What to Expect
Nuclear Power School Instructors teach officers and enlisted personnel the theories and fundamentals behind the design and operation of Navy nuclear reactors and power plants. These teachers are essential in preparing service members for their work in the fast-paced and competitive nuclear power field.
Naval Nuclear Power School is a 24-week course of instruction in science, technology and power plant operations designed to provide theoretical background knowledge of nuclear power. Areas of instruction include:
- Physics, Chemistry, Algebra and Calculus
- Heat Transfer and Fluid Dynamics
- Reactor Theory
- Mechanical and Electrical Systems Design
- Radiological Controls and Health Physics
Serving at Naval Nuclear Power School (NNPS) in Charleston, SC, you’ll work in an academic setting for up to 5 years. You eventually teach and facilitate the same collaborative learning environment that every nuclear trained officer and enlisted Sailor receives. In this demanding environment you will teach, mentor and lead students through a difficult course of instruction both inside and outside the classroom.
Training & Advancement
Upon graduation from college, the formal training process of becoming an officer in the Naval Nuclear Propulsion program is officially underway. For those pursuing a Nuclear Power School Instructor position, the first step is Officer Development School (ODS) in Newport, RI – a 5-week course of instruction in Newport, RI, that provides a comprehensive and intense introduction to the responsibilities of being a Naval Officer.
After ODS, prospective Nuclear Power School Instructors move on to Naval Nuclear Power School (NNPS) in Charleston, SC. While at NNPS, these prospective instructors assume an intense workload focused on the subjects they will eventually teach. Subjects range from mathematics and physics to thermodynamics and electrical engineering.
Nuclear Power School Instructors then take the lead in administering the advanced curriculum, working closely with both the officer and enlisted personnel who come through their classrooms.
Promotion opportunities are regularly available during the first years of service. It's also important to note that specialized training received and work experience gained in the course of service can lead to valuable credentialing and occupational opportunities in related fields.
As a Navy Nuclear Power School Instructor, you will have incredible post-service prospects. The highly-selective nature of the program combined with world-class advanced training and qualifications means your skills and knowledge are in high demand. Adding "Navy Nuclear Officer" to your list of accomplishments will make you a top candidate for a variety of future careers including civilian engineering and management jobs after you complete your service.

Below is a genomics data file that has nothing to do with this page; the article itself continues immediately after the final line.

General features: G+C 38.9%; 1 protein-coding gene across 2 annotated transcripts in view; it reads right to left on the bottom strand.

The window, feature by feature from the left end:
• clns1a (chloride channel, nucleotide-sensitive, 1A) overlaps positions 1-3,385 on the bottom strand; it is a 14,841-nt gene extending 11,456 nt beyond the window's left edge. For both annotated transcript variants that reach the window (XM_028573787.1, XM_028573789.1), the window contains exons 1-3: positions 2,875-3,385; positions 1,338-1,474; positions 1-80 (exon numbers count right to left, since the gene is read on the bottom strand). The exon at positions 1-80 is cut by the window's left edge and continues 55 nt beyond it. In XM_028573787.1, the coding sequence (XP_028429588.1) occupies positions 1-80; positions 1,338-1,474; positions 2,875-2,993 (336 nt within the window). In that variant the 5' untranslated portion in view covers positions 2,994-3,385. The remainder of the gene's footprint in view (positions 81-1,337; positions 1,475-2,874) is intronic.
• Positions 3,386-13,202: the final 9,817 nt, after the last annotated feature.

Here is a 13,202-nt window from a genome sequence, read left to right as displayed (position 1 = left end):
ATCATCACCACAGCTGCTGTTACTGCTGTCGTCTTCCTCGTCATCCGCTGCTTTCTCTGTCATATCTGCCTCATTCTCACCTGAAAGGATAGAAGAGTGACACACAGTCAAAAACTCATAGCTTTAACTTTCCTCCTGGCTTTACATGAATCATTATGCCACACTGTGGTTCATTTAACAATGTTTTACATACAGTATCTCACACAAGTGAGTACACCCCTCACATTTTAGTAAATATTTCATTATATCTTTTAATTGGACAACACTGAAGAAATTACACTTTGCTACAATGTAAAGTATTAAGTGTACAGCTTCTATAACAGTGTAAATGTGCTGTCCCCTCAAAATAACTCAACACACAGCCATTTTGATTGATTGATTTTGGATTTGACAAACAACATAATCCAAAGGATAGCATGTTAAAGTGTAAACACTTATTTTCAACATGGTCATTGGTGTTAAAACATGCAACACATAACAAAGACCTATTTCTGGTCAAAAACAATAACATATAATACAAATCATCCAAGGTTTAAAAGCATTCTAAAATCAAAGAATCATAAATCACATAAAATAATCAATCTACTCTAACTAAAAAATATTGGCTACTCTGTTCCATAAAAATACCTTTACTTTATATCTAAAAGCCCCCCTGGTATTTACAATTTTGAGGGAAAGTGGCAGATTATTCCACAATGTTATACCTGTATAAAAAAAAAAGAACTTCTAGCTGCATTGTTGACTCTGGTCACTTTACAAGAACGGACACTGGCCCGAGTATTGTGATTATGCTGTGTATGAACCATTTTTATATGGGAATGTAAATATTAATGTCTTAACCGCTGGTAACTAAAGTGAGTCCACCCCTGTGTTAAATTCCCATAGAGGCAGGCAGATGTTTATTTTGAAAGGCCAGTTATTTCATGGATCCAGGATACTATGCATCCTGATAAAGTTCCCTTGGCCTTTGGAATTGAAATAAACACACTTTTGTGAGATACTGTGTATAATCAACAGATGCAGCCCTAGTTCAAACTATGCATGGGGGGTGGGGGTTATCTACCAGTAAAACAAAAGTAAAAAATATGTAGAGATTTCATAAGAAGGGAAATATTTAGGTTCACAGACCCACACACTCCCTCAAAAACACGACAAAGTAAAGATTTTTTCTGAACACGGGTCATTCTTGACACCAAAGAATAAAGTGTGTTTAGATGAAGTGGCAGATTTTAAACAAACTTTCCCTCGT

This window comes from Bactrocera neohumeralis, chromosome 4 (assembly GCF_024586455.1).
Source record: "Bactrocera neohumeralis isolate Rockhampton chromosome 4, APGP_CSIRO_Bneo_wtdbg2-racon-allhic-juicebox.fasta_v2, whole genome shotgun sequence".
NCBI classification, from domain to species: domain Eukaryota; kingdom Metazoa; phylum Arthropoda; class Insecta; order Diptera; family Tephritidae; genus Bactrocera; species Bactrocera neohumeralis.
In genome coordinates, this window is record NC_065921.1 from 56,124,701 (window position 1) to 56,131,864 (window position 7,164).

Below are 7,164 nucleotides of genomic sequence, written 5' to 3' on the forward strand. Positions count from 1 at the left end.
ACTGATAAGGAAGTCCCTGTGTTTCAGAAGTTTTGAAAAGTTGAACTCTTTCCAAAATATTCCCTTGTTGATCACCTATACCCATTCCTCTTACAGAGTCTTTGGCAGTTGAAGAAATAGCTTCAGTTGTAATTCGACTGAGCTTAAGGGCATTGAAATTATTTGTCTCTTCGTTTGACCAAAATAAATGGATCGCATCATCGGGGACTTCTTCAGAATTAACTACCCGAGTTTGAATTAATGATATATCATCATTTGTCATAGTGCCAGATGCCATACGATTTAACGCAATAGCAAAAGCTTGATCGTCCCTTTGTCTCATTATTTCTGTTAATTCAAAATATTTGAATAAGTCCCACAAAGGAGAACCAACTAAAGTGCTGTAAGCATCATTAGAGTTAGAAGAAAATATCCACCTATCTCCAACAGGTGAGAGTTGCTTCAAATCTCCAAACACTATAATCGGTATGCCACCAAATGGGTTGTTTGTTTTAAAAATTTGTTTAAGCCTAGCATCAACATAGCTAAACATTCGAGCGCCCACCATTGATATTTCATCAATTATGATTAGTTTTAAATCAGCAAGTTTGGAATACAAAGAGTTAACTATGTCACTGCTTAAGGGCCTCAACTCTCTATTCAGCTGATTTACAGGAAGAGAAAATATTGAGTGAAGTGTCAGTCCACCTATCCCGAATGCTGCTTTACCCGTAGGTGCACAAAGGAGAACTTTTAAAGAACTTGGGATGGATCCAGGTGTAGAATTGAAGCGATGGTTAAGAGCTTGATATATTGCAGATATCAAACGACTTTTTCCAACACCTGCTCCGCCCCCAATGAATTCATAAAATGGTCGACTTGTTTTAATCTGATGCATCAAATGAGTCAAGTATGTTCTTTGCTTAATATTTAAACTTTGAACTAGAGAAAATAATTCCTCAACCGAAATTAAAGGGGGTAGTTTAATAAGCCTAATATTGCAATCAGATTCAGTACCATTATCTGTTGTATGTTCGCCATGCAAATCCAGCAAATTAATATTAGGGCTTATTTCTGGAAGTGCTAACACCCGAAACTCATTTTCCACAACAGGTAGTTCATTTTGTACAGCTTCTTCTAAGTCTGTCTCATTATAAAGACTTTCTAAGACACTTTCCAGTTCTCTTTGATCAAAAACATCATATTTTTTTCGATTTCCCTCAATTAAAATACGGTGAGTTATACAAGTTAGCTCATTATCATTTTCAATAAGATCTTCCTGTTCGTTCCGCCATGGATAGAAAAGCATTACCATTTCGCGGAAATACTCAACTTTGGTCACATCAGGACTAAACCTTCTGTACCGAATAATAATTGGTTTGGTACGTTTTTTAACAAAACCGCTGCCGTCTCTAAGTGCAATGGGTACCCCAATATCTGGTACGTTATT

In addition to the best-in-class training and state-of-the-art facilities, current undergrad students who meet the prerequisite background will also get the chance to get paid while finishing school through the Nuclear Propulsion Officer Candidate (NUPOC) program. Students in majors like mathematics, engineering, physics and chemistry may receive preferred acceptance into the program.
If accepted into the NUPOC program as an aspiring Naval Nuclear Power School Instructor, you can:
- Receive a salary in excess of $4,000 per month for up to 30 months prior to your college graduation
- Enjoy military health-care benefits while you are a student in the program
- Have your college years enrolled in the program count towards retirement
- Be a full-time student with no military duties while in college
Interested candidates should connect with a recruiter and ask about joining an instructor-specific Q&A information session. This will help you learn more about what the job entails and get answers for any of your questions.
Postgraduate Education Opportunities
As a Navy Nuclear Power School Instructor, once you’re out of school you’ll have a position waiting as a respected professional and officer affiliated with the most accomplished nuclear program on earth. Beyond undergraduate and formal Navy training and education, you can pursue additional graduate education by:
- Completing Joint Professional Military Education (JPME) at one of the various service colleges
- Using Tuition Assistance to attend online or in-person graduate programs
- Navy College Program
- VOLED Assistance Center
- VOLED Region Advisors
- The Naval Postgraduate School (NPS)
- Navy War College (NWC)
- USAF Air University Air Command and Staff College
Qualifications & Requirements
Because of the demanding nature of Naval Nuclear Propulsion Program and the magnitude of the responsibilities members will take on from a young age, requirements to become a candidate and join NUPOC are stringent.
The NUPOC program is open to both men and women. The following program qualification criteria apply.
To be an eligible candidate, you must:
- Be a U.S. citizen (dual citizens must renounce non-US citizenship)
- Be at least 19 years of age and less than 29 years of age at the time of commissioning—waivers up to 40 years of age for select jobs may be available
- Meet any additional physical standards of the Navy
Candidates must be graduates or students of an accredited college or university in the United States or in a United States territory pursuing a BA, BS or MS (preferably major in mathematics, engineering, physics, chemistry or other technical areas). Those still in school may apply as early as 30 months from completion of an undergraduate degree for Instructor positions. Applicants may also join the NUPOC program as early as 12 months from completion of a master's degree for all NUPOC positions. Additional academic requirements include:
- Completed one academic year of calculus
- Completed one academic year of calculus-based physics
- A competitive GPA and a minimum grade of "B" in all technical courses